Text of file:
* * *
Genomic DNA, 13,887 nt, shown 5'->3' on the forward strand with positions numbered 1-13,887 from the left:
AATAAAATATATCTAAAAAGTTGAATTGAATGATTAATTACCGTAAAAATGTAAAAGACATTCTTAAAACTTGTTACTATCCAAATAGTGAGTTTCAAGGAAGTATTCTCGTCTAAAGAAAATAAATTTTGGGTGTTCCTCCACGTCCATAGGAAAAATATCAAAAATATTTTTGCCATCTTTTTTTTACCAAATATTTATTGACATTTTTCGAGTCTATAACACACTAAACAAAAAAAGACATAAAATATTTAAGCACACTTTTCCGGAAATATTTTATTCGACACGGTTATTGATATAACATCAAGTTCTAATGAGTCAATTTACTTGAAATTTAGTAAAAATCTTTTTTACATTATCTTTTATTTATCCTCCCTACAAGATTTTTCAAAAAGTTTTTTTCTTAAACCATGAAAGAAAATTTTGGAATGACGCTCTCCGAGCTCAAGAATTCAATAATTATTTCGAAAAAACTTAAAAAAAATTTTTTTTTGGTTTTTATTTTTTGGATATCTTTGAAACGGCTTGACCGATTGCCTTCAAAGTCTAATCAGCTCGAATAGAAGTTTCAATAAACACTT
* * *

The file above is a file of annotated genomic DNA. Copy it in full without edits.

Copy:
Genomic DNA, 13,887 nt, shown 5'->3' on the forward strand with positions numbered 1-13,887 from the left:
AATAAAATATATCTAAAAAGTTGAATTGAATGATTAATTACCGTAAAAATGTAAAAGACATTCTTAAAACTTGTTACTATCCAAATAGTGAGTTTCAAGGAAGTATTCTCGTCTAAAGAAAATAAATTTTGGGTGTTCCTCCACGTCCATAGGAAAAATATCAAAAATATTTTTGCCATCTTTTTTTTACCAAATATTTATTGACATTTTTCGAGTCTATAACACACTAAACAAAAAAAGACATAAAATATTTAAGCACACTTTTCCGGAAATATTTTATTCGACACGGTTATTGATATAACATCAAGTTCTAATGAGTCAATTTACTTGAAATTTAGTAAAAATCTTTTTTACATTATCTTTTATTTATCCTCCCTACAAGATTTTTCAAAAAGTTTTTTTCTTAAACCATGAAAGAAAATTTTGGAATGACGCTCTCCGAGCTCAAGAATTCAATAATTATTTCGAAAAAACTTAAAAAAAATTTTTTTTTGGTTTTTATTTTTTGGATATCTTTGAAACGGCTTGACCGATTGCCTTCAAAGTCTAATCAGCTCGAATAGAAGTTTCAATAAACACTT